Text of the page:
First time flu infection may affect lifetime immunity

Conclusion This modelling study shows how the strains of influenza A – "bird flu" – circulating when a person is born give them lifelong protection against new subtypes with the same H protein groups. The researchers call this immune imprinting. This may help to explain the high severity and mortality rate seen among certain groups. For example, the massive flu pandemic of 1918 was an H1N1 strain. This had a very high fatality rate among young adults, which the researchers consider may have been because when they were born (between 1880 and 1900), H3 was the dominant strain. Therefore they had no protection when encountering H1. However, elderly adults of the same generation did have protection when H3 peaked in 1968. These observations, however, aren't really too unexpected. It's already well known that the flu virus has many different strains; which is why people catch flu several times in their life, and why it's difficult to say the flu vaccine will definitely stop you catching flu (vaccines only cover the strain expected to be circulating that season). We also know that exposure to a specific virus gives us protection against the same if we encounter it again. So in that sense this isn't really "news" as such. Nevertheless, as the researchers say, their findings could help in planning for future flu outbreaks, in knowing which age groups may be most at risk. Though these are only modelling estimates so it's difficult to give certain answer...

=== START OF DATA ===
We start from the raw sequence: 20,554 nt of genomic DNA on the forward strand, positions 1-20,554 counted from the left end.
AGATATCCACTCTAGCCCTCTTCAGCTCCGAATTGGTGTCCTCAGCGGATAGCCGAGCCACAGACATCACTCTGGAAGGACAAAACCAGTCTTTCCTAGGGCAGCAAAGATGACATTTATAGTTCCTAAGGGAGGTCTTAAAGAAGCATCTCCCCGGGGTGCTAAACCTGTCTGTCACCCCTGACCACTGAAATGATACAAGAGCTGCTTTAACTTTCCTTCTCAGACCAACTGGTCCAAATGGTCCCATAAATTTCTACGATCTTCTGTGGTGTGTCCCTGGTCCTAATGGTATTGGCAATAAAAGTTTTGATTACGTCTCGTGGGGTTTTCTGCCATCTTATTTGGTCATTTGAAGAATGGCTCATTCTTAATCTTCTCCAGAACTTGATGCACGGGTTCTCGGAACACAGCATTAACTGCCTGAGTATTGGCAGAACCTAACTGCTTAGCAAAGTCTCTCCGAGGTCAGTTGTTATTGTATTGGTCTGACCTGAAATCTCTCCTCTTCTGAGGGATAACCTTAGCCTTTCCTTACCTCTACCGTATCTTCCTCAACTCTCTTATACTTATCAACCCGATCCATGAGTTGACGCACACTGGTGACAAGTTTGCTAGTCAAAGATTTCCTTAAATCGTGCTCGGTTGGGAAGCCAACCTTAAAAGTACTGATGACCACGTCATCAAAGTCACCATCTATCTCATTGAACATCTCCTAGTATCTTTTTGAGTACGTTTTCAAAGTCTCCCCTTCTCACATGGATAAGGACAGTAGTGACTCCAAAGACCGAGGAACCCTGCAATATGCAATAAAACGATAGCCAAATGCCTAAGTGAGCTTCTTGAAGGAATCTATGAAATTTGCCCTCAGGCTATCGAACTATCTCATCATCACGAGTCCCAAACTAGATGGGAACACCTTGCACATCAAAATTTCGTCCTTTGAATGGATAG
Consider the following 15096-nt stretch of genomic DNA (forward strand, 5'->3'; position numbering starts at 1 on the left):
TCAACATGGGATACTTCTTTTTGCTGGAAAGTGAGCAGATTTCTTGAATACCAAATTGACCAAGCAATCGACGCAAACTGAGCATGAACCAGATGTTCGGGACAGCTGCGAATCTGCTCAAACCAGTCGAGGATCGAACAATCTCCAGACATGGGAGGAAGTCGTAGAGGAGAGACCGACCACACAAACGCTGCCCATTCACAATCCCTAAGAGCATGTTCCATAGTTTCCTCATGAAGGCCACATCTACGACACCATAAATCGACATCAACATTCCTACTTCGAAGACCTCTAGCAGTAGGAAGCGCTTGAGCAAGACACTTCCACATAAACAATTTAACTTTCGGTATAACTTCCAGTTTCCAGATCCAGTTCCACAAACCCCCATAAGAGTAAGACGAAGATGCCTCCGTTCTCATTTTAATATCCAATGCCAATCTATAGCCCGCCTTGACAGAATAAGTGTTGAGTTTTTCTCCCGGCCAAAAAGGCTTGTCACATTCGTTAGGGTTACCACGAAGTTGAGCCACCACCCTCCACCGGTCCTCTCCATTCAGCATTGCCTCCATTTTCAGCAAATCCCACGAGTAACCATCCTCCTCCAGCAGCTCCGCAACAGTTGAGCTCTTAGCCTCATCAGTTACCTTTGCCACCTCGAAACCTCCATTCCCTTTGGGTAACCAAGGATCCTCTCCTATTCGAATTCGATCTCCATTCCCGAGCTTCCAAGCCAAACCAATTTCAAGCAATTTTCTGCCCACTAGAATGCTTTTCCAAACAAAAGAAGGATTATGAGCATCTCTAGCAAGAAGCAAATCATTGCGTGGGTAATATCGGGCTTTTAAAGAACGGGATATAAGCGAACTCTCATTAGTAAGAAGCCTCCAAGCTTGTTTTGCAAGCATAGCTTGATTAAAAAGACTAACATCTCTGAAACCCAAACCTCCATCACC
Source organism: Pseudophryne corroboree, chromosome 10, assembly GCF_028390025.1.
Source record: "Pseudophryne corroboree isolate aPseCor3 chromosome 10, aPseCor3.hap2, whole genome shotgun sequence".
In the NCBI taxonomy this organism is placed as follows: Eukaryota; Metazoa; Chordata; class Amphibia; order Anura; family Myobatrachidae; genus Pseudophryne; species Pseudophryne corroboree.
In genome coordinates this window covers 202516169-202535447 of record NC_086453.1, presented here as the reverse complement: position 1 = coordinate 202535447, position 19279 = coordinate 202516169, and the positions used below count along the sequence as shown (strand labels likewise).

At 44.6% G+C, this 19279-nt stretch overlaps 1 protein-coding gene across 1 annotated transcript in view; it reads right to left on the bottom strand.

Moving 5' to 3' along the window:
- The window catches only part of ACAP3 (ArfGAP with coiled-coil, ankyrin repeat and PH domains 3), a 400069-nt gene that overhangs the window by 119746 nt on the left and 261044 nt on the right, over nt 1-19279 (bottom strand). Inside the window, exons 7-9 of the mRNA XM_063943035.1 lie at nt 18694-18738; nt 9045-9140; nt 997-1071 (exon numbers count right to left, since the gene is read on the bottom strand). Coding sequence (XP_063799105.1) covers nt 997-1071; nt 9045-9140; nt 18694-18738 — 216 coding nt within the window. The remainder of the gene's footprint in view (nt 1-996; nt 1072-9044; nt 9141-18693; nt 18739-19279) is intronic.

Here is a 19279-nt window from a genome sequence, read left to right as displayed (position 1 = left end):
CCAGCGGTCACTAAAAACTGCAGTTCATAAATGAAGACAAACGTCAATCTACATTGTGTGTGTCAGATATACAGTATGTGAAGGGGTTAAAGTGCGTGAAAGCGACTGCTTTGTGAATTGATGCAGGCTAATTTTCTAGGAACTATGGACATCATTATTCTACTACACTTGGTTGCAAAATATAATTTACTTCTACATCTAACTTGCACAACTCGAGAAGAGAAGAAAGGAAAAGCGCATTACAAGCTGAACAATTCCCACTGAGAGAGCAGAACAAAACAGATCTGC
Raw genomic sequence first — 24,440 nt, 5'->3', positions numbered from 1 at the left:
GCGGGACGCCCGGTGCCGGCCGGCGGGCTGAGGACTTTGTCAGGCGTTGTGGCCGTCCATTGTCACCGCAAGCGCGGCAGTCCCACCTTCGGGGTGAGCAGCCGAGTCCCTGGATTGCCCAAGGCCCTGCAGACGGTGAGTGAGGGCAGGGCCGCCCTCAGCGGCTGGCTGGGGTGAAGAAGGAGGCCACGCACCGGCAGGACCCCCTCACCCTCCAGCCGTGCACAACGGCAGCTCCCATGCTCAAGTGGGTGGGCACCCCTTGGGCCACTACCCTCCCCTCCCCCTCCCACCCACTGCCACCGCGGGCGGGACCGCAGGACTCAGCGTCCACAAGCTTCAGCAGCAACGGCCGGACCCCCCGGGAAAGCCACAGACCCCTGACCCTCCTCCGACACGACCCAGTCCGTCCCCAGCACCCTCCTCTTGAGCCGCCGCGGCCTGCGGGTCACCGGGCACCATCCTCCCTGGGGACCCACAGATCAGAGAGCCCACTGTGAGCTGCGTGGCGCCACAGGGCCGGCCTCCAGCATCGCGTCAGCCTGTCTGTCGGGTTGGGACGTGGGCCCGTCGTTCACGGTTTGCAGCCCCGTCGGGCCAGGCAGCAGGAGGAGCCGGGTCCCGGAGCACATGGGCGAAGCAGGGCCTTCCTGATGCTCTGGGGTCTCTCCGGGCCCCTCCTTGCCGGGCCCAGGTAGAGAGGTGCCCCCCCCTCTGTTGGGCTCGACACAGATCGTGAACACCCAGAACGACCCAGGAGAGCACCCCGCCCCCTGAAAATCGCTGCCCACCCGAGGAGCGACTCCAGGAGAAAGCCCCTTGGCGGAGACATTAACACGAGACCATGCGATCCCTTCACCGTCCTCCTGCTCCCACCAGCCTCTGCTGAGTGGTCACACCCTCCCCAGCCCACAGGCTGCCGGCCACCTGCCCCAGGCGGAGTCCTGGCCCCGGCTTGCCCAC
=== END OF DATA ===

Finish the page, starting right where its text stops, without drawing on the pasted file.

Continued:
Source: NHS News Feed - Category: Consumer Health News Tags: Heart/lungs Medical practice Source Type: news

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Conclusions: Total Sequential Organ Failure Assessment may be used to predict severe maternal outcome in obstetric populations admitted to ICU. The Acute Physiology and Chronic Health Evaluation II may be applied to predict severe maternal outcome in hemorrhagic complications. We do not recommend Acute Physiology and Chronic Health Evaluation IV and Simplified Acute Physiology Score III for the prediction of severe maternal outcome.